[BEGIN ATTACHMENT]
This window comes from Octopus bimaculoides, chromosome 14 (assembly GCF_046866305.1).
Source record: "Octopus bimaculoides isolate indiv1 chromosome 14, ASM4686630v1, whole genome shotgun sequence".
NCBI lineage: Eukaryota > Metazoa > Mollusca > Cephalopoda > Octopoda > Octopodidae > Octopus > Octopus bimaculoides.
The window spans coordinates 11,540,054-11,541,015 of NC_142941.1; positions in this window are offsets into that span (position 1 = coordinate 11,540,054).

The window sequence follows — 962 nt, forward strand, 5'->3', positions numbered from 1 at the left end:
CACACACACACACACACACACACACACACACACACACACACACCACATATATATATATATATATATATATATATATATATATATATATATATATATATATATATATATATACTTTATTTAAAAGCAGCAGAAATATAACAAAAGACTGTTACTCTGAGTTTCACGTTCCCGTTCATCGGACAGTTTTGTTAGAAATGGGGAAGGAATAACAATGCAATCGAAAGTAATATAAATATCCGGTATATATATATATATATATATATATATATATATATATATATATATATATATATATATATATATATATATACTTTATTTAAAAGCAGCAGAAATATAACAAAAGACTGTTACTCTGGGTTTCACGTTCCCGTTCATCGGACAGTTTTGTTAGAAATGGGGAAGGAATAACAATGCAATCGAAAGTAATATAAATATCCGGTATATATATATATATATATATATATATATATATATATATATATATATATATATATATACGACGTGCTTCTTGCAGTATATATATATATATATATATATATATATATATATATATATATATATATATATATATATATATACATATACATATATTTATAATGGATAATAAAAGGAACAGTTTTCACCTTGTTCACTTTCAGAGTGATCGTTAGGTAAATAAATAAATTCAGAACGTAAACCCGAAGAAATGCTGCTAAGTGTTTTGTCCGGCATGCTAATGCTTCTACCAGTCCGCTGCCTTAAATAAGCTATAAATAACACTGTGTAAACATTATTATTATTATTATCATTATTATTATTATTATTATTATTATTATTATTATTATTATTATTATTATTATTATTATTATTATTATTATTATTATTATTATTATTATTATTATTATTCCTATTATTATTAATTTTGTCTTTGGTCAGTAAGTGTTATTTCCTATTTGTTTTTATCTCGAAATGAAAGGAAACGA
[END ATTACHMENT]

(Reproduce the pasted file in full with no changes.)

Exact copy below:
This window comes from Octopus bimaculoides, chromosome 14 (assembly GCF_046866305.1).
Source record: "Octopus bimaculoides isolate indiv1 chromosome 14, ASM4686630v1, whole genome shotgun sequence".
NCBI lineage: Eukaryota > Metazoa > Mollusca > Cephalopoda > Octopoda > Octopodidae > Octopus > Octopus bimaculoides.
The window spans coordinates 11,540,054-11,541,015 of NC_142941.1; positions in this window are offsets into that span (position 1 = coordinate 11,540,054).

The window sequence follows — 962 nt, forward strand, 5'->3', positions numbered from 1 at the left end:
CACACACACACACACACACACACACACACACACACACACACACCACATATATATATATATATATATATATATATATATATATATATATATATATATATATATATATATATACTTTATTTAAAAGCAGCAGAAATATAACAAAAGACTGTTACTCTGAGTTTCACGTTCCCGTTCATCGGACAGTTTTGTTAGAAATGGGGAAGGAATAACAATGCAATCGAAAGTAATATAAATATCCGGTATATATATATATATATATATATATATATATATATATATATATATATATATATATATATATATATATATACTTTATTTAAAAGCAGCAGAAATATAACAAAAGACTGTTACTCTGGGTTTCACGTTCCCGTTCATCGGACAGTTTTGTTAGAAATGGGGAAGGAATAACAATGCAATCGAAAGTAATATAAATATCCGGTATATATATATATATATATATATATATATATATATATATATATATATATATATATATACGACGTGCTTCTTGCAGTATATATATATATATATATATATATATATATATATATATATATATATATATATATATATATATACATATACATATATTTATAATGGATAATAAAAGGAACAGTTTTCACCTTGTTCACTTTCAGAGTGATCGTTAGGTAAATAAATAAATTCAGAACGTAAACCCGAAGAAATGCTGCTAAGTGTTTTGTCCGGCATGCTAATGCTTCTACCAGTCCGCTGCCTTAAATAAGCTATAAATAACACTGTGTAAACATTATTATTATTATTATCATTATTATTATTATTATTATTATTATTATTATTATTATTATTATTATTATTATTATTATTATTATTATTATTATTATTATTATTATTATTATTATTATTCCTATTATTATTAATTTTGTCTTTGGTCAGTAAGTGTTATTTCCTATTTGTTTTTATCTCGAAATGAAAGGAAACGA